The use of blockchain, cloud computing and AI will continue to be the focus of industry debate, particularly in the world of post-trade operations, and with respect to their potential to significantly increase efficiency and security, and enhance market transparency.

At the same time, while T+1 and even more ambitious T+0 goals are laudable, as an industry event panellist observed in late 2023 “while trading is very much using 21st century technologies, post trade processes are still in the Victorian era”.  


“The reality is that despite technological leaps in financial market infrastructure development, legacy mindsets, dated technologies, data silos and non-interoperable systems have remained the order of the day. However, as digital assets and technologies mature – in tandem with financial industry perceptions of them – there is growing cross-industry interest in how they can be leveraged to resolve “TradFi” transaction processing challenges including more efficient settlement and collateral management.”  

The future IS digital…

While the digital asset landscape faced significant challenges in the first half of 2023 following the FTX fallout, real-world digital assets geared towards institutional interests came increasingly to the fore in the second half of the year and this has set the stage for the sector to further expand in 2024.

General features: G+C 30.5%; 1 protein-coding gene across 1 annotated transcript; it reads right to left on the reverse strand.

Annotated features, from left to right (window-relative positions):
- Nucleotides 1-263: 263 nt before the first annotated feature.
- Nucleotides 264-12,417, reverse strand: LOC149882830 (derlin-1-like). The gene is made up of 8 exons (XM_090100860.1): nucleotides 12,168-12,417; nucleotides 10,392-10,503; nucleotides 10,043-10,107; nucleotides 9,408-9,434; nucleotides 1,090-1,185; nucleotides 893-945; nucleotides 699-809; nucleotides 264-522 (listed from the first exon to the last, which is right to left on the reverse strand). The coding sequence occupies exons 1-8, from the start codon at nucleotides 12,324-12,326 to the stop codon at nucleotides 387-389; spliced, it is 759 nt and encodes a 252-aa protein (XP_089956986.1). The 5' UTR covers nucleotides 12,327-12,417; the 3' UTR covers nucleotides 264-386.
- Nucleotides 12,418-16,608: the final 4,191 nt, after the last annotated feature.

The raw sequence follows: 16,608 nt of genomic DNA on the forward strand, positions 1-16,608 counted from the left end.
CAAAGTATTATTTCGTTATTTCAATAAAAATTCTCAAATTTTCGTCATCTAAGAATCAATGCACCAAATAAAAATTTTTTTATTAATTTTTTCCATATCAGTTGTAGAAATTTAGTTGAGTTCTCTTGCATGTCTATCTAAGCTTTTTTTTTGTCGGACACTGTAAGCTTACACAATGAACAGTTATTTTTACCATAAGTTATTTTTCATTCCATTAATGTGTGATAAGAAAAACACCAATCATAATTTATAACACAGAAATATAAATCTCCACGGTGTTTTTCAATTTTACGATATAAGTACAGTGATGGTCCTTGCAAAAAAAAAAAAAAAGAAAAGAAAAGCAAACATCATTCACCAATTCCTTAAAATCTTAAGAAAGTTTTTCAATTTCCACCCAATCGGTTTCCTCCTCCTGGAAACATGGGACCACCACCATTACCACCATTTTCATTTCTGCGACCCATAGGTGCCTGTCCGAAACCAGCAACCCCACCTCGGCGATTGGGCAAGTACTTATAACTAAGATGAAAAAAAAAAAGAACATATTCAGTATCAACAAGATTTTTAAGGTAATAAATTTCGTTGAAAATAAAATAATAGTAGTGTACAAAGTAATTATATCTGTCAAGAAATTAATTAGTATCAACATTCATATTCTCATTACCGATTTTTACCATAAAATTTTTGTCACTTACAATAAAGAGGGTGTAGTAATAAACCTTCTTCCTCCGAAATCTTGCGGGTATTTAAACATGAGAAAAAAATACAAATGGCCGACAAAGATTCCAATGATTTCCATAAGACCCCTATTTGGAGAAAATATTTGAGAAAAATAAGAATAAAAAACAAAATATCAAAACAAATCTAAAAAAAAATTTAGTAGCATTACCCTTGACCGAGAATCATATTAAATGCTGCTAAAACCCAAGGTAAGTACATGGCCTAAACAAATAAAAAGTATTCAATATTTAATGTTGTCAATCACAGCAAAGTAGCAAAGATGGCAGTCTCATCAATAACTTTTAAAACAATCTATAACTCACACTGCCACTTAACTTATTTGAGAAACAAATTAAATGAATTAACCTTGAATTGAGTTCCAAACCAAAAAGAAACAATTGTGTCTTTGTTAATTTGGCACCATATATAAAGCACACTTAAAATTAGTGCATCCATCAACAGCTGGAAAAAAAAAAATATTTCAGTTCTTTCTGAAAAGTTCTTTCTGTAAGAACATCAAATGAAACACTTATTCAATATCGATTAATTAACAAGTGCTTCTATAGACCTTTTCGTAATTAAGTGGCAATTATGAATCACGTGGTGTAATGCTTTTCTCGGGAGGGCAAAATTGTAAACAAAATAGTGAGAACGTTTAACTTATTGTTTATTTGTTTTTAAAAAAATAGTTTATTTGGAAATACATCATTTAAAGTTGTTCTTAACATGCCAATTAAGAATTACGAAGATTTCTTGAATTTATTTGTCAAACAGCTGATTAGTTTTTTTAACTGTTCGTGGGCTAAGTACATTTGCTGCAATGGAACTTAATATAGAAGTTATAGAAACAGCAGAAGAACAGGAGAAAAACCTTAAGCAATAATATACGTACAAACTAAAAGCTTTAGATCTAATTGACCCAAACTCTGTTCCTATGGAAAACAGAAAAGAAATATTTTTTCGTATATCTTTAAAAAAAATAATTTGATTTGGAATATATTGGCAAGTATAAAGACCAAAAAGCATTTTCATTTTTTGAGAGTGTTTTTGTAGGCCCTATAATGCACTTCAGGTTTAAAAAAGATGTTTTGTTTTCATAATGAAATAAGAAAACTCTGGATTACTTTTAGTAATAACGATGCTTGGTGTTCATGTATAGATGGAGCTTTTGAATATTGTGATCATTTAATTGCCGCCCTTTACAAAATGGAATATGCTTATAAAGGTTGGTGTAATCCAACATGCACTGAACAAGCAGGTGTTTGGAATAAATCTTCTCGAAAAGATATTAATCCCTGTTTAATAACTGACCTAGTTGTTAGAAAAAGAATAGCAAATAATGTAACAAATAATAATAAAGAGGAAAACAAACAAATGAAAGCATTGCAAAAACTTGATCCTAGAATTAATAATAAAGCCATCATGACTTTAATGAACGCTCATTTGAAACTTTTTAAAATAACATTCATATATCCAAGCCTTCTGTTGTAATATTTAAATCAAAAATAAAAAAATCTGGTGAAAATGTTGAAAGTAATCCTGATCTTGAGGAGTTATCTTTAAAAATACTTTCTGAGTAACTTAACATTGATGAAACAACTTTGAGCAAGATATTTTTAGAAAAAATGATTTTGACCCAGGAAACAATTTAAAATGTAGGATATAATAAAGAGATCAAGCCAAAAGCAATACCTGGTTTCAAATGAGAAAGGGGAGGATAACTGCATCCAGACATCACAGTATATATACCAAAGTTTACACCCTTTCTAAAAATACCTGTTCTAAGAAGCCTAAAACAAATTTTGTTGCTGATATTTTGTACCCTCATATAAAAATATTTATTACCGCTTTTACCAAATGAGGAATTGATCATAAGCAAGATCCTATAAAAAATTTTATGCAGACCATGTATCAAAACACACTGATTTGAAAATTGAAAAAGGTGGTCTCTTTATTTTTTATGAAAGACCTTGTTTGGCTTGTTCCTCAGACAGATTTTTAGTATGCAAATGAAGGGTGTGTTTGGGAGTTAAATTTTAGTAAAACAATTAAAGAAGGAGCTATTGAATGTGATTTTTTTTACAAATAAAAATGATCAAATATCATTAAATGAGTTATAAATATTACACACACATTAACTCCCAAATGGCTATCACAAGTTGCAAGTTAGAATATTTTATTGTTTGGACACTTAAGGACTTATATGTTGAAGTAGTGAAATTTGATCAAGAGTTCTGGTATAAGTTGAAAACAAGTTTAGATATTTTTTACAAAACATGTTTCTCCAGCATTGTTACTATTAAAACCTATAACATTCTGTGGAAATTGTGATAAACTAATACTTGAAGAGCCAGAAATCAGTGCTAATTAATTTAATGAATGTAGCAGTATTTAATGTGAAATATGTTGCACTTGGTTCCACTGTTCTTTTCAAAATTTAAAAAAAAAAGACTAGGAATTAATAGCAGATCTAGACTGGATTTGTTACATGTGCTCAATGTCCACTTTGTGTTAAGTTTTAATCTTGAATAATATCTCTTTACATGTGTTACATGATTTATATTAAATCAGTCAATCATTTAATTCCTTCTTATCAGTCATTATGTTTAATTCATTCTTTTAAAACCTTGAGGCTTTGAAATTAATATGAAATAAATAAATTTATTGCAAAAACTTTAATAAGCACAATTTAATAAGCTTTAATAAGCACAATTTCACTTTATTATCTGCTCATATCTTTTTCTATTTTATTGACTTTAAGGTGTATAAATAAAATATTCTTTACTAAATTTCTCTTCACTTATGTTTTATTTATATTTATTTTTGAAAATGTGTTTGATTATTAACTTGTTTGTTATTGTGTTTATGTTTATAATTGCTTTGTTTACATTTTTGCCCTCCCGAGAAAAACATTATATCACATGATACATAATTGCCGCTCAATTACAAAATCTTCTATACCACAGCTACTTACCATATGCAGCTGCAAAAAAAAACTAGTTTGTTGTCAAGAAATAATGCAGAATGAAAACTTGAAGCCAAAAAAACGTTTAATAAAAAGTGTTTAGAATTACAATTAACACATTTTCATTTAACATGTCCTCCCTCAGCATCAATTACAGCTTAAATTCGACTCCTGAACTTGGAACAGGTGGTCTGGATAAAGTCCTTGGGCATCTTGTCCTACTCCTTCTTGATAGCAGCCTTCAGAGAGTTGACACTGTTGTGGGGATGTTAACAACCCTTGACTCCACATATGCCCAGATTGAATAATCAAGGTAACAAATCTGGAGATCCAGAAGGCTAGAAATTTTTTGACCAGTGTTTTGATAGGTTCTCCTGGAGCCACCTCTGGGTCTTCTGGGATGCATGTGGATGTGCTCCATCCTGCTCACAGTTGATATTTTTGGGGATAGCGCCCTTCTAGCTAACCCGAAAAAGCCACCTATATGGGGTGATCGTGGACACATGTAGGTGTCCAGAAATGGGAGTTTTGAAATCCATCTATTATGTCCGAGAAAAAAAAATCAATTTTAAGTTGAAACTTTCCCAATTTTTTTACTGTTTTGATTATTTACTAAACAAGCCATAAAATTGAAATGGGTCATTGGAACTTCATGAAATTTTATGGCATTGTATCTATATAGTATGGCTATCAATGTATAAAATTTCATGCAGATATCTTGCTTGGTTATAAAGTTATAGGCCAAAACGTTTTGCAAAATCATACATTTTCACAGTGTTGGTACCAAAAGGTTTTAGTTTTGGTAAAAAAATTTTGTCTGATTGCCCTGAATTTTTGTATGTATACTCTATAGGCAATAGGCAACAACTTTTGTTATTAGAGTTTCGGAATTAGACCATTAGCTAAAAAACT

“There is, unquestionably, a lot more buzz in traditional markets around the potential of new digital technologies to transform end to end transaction lifecycles; we feel optimistic that 2024 will herald a real acceleration in the pace of digital change.”  

Tokenization (and fractionalisation of on-chain assets) is also forecast to grow exponentially in the next few years, with many of the world’s largest financial institutions acknowledging growing investor interest in – and demand for – tokenized digital securities and DLT-based trade finance solutions. Estimates vary, but conservative forecasts suggest that the tokenized digital securities segment will be worth some $5trillion, and digital trade finance $1 trillion, by 2030.


“For service providers, new digital assets and technologies that support traditional transaction lifecycle processes such as cloud infrastructure, managed services and AI are creating a host of new opportunities with respect to how market participants connect and engage.”